Article fails to probe potential impact of GOP plan for hearings to review health law
October 12, 2010 — It is not as though I have anything against all “what if” articles. On the contrary, imagining the consequences of a future state of affairs is essential for the making of informed choices. But a story that proposes to explore future consequences needs to follow through and do so. That is not what happened with a recent Washington Post piece on the GOP’s hope to “target” the new health-care law after the November elections.
The story includes a reference to the fact that Republicans “hope to hold oversight hearings aimed at laying the groundwork for a broad-based public repudiation of the law.” Seventeen paragraphs later, at the end of the article, we learn that “many contend” that the “more lasting effect of the election could be the opportunity it could give Republicans to hold hearings showcasing any downsides to the law.”
What might that mean? “That could include spotlighting business owners who say they are hiring fewer workers because they cannot afford to offer the health insurance that the law mandates, or people who say their premiums skyrocketed because their insurer has been required to offer broader protections.”
And the hearings could spell big problems for Democrats. The piece concludes by quoting the hypothesis of a Republican political consultant: “If they [the GOP] can show the effect of the law and then tie it back to the state of the economy, I think that would be a pretty devastating one-two punch.”
In short, we are not provided with much more than if the reporter had written, “Were hearings to have the impact that some in the GOP hope they will have, the hearings will have a big impact.”
Entirely missing is an assessment of what evidence Republicans would in fact be able to marshal at such hearings, or what counter-evidence the Democrats who supported the law (or who wanted the law to go further) might produce. On many of these issues, there cannot be a definitive answer regarding the law’s impact: many aspects of the law simply have not yet gone into effect. But there certainly were questions that could and should have been asked.
How many business owners, for example, would be able to demonstrate it was not the Great Recession, and not cost increases related to insurance company posturing, but actually new health insurance law mandates that caused them to hire fewer workers?
Would those be mandates deriving from provisions of the law already going into effect (mandates a business owner might actually have experienced by the time of a hearing in 2011), or mandates deriving from provisions of the law that might kick in as late as 2014 (mandates a business owner would only be anticipating by the time of a 2011 hearing)?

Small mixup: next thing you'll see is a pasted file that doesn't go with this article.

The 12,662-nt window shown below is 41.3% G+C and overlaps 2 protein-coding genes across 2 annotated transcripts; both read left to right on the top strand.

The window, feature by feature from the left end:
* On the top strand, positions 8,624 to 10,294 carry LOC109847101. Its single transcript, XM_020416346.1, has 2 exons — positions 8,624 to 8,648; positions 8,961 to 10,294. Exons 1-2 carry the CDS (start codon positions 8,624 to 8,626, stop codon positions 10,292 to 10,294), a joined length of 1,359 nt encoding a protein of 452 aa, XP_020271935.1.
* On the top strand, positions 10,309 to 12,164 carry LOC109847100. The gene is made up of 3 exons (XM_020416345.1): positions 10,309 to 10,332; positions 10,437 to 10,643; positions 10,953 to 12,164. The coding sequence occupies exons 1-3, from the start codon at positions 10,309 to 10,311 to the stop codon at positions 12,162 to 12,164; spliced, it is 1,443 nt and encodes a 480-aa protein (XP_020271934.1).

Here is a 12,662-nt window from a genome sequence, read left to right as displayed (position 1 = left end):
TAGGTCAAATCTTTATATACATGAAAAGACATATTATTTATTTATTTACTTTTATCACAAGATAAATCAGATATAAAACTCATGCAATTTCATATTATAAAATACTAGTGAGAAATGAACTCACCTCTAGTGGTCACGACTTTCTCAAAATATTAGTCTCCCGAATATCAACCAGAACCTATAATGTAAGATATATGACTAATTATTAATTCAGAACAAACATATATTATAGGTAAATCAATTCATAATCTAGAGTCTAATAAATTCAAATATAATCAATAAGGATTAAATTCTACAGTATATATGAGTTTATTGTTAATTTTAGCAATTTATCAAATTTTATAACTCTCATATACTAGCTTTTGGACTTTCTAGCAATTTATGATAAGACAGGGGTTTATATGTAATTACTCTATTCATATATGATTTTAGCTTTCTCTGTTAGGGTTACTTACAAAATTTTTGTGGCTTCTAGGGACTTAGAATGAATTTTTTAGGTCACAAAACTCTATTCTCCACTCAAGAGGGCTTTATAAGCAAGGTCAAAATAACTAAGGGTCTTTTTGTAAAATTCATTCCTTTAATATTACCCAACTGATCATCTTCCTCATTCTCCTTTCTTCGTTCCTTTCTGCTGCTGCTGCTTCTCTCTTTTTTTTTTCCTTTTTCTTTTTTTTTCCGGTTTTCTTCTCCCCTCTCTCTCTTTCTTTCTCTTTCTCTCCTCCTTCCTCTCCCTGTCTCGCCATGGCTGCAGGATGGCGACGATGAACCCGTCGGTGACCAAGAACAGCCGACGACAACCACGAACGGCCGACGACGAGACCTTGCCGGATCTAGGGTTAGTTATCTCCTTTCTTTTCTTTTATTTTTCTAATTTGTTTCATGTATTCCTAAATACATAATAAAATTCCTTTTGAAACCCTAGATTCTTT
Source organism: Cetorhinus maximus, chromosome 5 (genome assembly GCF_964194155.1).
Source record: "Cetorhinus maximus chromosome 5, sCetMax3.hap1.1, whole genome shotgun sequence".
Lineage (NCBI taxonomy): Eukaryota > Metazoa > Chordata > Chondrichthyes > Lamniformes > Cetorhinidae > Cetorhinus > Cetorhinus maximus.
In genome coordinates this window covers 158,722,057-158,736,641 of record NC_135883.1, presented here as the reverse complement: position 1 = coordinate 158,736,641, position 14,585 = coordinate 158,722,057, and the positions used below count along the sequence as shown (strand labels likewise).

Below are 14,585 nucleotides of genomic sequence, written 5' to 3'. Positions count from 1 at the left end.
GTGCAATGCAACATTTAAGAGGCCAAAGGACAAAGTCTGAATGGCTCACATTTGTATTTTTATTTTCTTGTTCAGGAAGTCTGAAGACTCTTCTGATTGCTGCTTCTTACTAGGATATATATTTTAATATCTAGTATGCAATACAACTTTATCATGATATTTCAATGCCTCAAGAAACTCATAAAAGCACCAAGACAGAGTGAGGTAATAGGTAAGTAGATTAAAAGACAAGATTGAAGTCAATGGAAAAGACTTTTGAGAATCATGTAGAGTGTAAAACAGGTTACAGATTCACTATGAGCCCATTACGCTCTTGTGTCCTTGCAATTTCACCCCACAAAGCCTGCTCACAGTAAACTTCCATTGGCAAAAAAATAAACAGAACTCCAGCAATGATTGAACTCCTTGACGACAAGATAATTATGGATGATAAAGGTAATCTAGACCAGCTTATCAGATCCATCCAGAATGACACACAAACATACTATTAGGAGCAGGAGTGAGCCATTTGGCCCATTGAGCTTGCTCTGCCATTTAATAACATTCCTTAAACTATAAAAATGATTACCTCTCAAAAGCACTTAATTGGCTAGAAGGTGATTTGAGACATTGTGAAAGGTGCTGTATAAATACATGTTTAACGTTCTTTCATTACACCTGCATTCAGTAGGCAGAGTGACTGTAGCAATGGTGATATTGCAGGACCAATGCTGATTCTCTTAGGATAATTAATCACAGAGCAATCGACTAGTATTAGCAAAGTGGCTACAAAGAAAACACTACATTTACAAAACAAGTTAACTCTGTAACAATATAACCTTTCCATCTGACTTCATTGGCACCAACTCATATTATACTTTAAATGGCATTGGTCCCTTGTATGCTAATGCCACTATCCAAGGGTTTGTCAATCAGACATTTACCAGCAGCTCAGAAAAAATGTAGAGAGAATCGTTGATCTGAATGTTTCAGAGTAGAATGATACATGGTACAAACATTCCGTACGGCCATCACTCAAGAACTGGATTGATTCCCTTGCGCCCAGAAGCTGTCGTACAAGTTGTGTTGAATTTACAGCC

Would the proposed hearings really only be open to those who want to repeal the law, or might supporters of health care reform show up and complicate the reported-on scenario? Might there be small business owners who came to testify that the law was the mechanism that opened the door to their own purchase of health insurance? Could the desired hearings become a platform at which patients might complain that private insurers were continuing to deny claims improperly?
And would there be no other risks for those wanting to repeal the law? Wouldn’t some Democrats try to make the case that there is a well-documented record that insurance companies use every opportunity they are not proscribed from taking in order to deny insurance to people with pre-existing conditions?
From a spending of political capital point of view: in light of the fact that substantial numbers of Americans do show up in polls as supporting the law, how far beyond their base could Republicans get via hearings that call, in effect, for a return to the good old health care days of 2009, and how many voters would be turned off by that appeal?
The Post article did not address any of the questions.
The kicker of the story is that Republicans could land a “devastating” blow if able to tie back the costs of the health care law to the poor state of the economy. That is a pretty big “if,” and there are numerous people out in the world that could weigh the extent to which the “if” bears any relation to reality. Yet the reporter called on only one person: David Merritt, a former health policy advisor to John McCain who is currently working for Newt Gingrich’s consulting firm.
It could be that Mr. Merritt’s views on health care and on the relation of health insurance law costs to reduced hiring are well supported. It could be that the Republican strategy of holding hearings turns out to reflect masterful political strategy that is richly rewarding for the GOP. But the reader is left without any tools with which to assess future developments because the article left so many questions unasked.